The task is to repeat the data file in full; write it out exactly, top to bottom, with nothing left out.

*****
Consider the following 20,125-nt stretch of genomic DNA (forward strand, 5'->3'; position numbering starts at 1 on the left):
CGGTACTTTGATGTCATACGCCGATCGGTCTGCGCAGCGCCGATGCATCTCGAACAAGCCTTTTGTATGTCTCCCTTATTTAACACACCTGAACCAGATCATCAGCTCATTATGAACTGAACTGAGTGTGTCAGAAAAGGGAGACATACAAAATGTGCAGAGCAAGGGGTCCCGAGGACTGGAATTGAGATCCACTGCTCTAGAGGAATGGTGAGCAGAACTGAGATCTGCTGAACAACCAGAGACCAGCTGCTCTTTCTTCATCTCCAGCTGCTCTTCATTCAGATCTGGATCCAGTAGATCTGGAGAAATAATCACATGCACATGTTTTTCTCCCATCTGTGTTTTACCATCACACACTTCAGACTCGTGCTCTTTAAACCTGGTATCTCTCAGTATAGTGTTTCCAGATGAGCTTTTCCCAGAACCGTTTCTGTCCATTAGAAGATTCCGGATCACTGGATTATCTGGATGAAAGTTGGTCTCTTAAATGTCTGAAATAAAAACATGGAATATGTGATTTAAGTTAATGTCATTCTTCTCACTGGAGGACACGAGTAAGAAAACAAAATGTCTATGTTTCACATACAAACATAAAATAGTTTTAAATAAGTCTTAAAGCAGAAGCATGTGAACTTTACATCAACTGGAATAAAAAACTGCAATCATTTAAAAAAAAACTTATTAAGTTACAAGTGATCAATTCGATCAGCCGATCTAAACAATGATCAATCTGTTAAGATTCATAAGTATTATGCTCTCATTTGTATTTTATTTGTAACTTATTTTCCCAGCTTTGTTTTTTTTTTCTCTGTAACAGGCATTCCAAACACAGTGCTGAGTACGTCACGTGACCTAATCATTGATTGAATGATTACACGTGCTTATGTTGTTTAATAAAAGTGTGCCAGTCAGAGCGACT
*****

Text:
Consider the following 20,125-nt stretch of genomic DNA (forward strand, 5'->3'; position numbering starts at 1 on the left):
CGGTACTTTGATGTCATACGCCGATCGGTCTGCGCAGCGCCGATGCATCTCGAACAAGCCTTTTGTATGTCTCCCTTATTTAACACACCTGAACCAGATCATCAGCTCATTATGAACTGAACTGAGTGTGTCAGAAAAGGGAGACATACAAAATGTGCAGAGCAAGGGGTCCCGAGGACTGGAATTGAGATCCACTGCTCTAGAGGAATGGTGAGCAGAACTGAGATCTGCTGAACAACCAGAGACCAGCTGCTCTTTCTTCATCTCCAGCTGCTCTTCATTCAGATCTGGATCCAGTAGATCTGGAGAAATAATCACATGCACATGTTTTTCTCCCATCTGTGTTTTACCATCACACACTTCAGACTCGTGCTCTTTAAACCTGGTATCTCTCAGTATAGTGTTTCCAGATGAGCTTTTCCCAGAACCGTTTCTGTCCATTAGAAGATTCCGGATCACTGGATTATCTGGATGAAAGTTGGTCTCTTAAATGTCTGAAATAAAAACATGGAATATGTGATTTAAGTTAATGTCATTCTTCTCACTGGAGGACACGAGTAAGAAAACAAAATGTCTATGTTTCACATACAAACATAAAATAGTTTTAAATAAGTCTTAAAGCAGAAGCATGTGAACTTTACATCAACTGGAATAAAAAACTGCAATCATTTAAAAAAAAACTTATTAAGTTACAAGTGATCAATTCGATCAGCCGATCTAAACAATGATCAATCTGTTAAGATTCATAAGTATTATGCTCTCATTTGTATTTTATTTGTAACTTATTTTCCCAGCTTTGTTTTTTTTTTCTCTGTAACAGGCATTCCAAACACAGTGCTGAGTACGTCACGTGACCTAATCATTGATTGAATGATTACACGTGCTTATGTTGTTTAATAAAAGTGTGCCAGTCAGAGCGACT